In Travelers Indem. Co. of Am. v. Portal Healthcare Solutions, L.L.C., 2016 U.S. App. Lexis 6554, decided on April 11, 2016, the United States Court of Appeals for the Fourth Circuit found that a commercial general liability insurer has the duty to defend its insured against a cybersecurity claim.
The Underlying Suit
On April 18, 2013, a class of plaintiffs sued Portal Healthcare Solutions, LLC. Portal specializes in the maintenance and safekeeping of medical records. Plaintiffs were patients of Glens Falls Hospital, which had contracted with Portal for the electronic storage and maintenance of its patients’ private records. The plaintiffs alleged that, from November 2, 2012 to March 14, 2013, Portal placed their medical records on a server that permitted access to any internet user without any security restrictions. Any internet user could locate a plaintiff’s record with a simple Google search of the plaintiff’s name, and then access the record by clicking on the search result. The plaintiffs’ class asserted counts of negligence, gross negligence, breach of warranties and breach of contract, and sought injunctive relief.
The Declaratory Judgment Action
At the time Portal allegedly published these records, Travelers insured it under 2012 CGL policy and a 2013 CGL policy. The 2012 policy included coverage for the “electronic publication of material that…gives unreasonable publicity to a person’s private life.” The 2013 policy included coverage for publication that “[d]iscloses information about a person’s private life.” Travelers sought a declaration from the Eastern District of Virginia that it had no duty to defend Portal, because Portal’s actions did not amount to a covered publication.
The Eastern District determined that Travelers did have a duty to defend Portal, because Portal’s conduct constituted “publication giving unreasonable publicity to, or disclosing information about, a person’s private life, triggering Travelers’s duty to defend.” On appeal, the Fourth Circuit agreed. To resolve the case, the Fourth Circuit turned to the “Eight Corners” rule, which directs the court to resolve the matter with reference to the four corners of the underlying class action complaint and the four corners of Travelers’ insurance policies. The Fourth Circuit also noted two mainstays of policy interpretation: that an insurer’s duty to defend is broader than its obligation to pay; and that when there is doubt as to the meaning of a policy, the courts shall favor interpretations which grant coverage. Under this analysis, the Fourth Circuit agreed with the Eastern District that “the class action complaint at least potentially or arguably alleges a publication of private medical information by Portal” that is covered by Travelers policies.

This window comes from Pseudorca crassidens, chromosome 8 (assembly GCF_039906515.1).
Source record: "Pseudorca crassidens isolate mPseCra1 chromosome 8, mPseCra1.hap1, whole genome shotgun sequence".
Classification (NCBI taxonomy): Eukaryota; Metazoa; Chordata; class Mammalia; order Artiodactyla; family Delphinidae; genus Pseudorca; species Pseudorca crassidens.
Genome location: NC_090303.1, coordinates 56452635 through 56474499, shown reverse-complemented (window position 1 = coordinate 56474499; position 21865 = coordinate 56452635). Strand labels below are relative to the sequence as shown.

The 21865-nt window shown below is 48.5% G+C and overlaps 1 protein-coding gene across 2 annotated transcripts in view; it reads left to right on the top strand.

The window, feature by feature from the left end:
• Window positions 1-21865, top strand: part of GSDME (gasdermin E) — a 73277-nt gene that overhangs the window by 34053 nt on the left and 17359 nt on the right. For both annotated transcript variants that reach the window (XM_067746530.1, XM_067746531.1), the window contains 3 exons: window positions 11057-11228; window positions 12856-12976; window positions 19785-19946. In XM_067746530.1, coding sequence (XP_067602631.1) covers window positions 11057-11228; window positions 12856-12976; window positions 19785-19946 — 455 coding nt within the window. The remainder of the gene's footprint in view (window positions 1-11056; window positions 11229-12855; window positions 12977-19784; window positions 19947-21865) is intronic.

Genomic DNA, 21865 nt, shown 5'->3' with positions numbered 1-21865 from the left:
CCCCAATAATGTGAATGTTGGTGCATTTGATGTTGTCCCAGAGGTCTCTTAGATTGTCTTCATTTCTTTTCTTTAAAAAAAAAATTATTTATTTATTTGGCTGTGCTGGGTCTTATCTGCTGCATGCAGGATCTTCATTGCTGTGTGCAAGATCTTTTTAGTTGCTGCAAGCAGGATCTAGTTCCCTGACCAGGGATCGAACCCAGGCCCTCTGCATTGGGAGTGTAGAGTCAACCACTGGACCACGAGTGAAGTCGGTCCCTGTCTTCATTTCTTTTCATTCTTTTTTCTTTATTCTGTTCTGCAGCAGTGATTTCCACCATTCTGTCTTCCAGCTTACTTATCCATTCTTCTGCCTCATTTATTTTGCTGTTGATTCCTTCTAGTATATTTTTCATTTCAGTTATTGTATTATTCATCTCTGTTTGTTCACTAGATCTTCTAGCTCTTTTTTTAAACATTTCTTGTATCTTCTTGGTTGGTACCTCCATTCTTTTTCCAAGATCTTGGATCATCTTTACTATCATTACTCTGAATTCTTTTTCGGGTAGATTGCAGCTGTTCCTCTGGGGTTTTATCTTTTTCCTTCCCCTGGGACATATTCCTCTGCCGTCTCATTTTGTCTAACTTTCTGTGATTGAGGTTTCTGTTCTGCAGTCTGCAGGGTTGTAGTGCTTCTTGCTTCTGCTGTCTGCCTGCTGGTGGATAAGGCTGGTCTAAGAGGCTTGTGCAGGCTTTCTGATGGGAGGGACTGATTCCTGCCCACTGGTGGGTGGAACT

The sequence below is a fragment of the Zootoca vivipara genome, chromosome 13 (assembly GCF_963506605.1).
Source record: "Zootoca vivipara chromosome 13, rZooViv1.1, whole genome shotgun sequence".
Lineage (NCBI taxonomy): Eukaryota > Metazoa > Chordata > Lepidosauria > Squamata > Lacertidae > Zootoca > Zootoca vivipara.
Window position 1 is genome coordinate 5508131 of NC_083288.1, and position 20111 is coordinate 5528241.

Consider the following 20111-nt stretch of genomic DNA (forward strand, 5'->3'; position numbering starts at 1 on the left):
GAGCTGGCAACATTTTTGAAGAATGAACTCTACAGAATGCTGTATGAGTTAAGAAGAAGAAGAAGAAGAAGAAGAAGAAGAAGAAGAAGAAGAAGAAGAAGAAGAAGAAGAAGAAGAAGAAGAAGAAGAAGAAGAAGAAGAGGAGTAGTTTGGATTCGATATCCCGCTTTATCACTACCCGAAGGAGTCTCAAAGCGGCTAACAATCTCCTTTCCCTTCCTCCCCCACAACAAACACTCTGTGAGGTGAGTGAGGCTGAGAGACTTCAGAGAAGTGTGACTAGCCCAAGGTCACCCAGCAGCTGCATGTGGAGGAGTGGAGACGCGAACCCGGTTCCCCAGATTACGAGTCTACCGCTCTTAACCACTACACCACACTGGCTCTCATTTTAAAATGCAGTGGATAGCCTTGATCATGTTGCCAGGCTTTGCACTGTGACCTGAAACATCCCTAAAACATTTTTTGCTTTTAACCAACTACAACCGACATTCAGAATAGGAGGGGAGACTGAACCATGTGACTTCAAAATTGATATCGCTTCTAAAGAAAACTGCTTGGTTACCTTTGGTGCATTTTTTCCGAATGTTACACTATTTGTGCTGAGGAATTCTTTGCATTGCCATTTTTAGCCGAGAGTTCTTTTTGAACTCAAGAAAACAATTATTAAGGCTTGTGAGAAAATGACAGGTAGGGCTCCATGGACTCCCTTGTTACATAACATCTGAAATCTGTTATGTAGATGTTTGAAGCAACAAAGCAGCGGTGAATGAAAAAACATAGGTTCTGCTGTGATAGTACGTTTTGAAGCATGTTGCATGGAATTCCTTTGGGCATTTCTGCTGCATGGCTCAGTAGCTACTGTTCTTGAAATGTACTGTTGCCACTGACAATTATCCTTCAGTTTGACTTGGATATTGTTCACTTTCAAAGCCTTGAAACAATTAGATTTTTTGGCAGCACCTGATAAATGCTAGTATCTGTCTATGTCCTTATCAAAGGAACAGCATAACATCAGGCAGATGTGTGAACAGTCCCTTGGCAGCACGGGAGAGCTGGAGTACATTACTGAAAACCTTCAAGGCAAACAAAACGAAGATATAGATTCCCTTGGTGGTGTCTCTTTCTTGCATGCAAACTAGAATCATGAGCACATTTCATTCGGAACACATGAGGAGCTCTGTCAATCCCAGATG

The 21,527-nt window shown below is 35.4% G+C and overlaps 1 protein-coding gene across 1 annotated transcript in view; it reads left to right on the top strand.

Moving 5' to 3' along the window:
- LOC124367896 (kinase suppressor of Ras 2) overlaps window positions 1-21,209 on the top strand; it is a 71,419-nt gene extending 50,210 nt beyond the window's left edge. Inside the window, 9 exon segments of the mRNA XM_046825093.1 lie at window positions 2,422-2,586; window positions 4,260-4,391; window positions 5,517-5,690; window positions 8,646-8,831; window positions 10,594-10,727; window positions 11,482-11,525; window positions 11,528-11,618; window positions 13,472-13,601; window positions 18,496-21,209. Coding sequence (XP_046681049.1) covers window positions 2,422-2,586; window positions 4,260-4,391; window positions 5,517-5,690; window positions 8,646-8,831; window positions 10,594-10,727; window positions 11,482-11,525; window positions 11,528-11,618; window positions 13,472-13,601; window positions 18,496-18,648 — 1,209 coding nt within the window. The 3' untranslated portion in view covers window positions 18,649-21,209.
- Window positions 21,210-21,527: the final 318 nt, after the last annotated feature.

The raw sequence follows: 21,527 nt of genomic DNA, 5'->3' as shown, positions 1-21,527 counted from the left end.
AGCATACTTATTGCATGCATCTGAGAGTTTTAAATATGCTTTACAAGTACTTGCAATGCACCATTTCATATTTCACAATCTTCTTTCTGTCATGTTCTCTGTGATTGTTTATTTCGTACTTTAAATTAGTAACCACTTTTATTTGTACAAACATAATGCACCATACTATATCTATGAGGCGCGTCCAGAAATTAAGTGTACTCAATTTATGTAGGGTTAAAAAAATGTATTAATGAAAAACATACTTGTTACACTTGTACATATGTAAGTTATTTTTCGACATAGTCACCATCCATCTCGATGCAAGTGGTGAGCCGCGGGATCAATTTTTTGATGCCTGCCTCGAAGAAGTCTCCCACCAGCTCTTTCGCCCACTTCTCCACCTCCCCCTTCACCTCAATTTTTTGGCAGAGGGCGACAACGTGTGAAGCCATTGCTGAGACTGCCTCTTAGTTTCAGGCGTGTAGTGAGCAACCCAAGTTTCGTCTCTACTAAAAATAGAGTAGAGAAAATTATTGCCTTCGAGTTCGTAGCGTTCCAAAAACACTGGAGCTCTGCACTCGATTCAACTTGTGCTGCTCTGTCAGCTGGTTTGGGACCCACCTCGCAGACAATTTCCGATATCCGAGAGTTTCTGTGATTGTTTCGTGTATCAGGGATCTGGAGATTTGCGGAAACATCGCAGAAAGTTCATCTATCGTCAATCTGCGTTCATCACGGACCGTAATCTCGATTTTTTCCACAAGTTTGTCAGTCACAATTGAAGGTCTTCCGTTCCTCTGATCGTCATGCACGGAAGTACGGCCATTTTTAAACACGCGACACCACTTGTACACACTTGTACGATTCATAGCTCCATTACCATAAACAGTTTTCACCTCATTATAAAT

There are three main lessons that arise from this decision:
1. CGL exposure may be greater than you think. There is a relatively new and growing focus on cyberinsurance policies. This may lead some to believe that the negligent online dissemination of personal healthcare information or personally identifiable information is not in the ambit of GCL policies. This case disposes of that belief, and insurers should price their policies accordingly.
2. Define key terms. This case emphasizes why, when drafting contracts, it is important to define key terms. The term “publication” was not defined in either Travelers policy. Travelers’ argument that Portal’s actions did not constitute a publication was therefore subject to the “plain and ordinary meaning” of the term. Turning to the dictionary, the Eastern District found that Portal has placed the plaintiffs’ records “before the public (as through a mass medium,” and thereby published them.
3. Vet your vendors. Portal may be covered for its defense of this case, but Glens Falls Hospital undoubtedly has a number of unhappy patients on its hands. When selecting vendors, especially those who will be handling sensitive data, it is vital to research their background and reputation. Even if it does not result in a lawsuit, the dissemination of private information can result in regulatory action, and will almost certainly lead to reputational damage.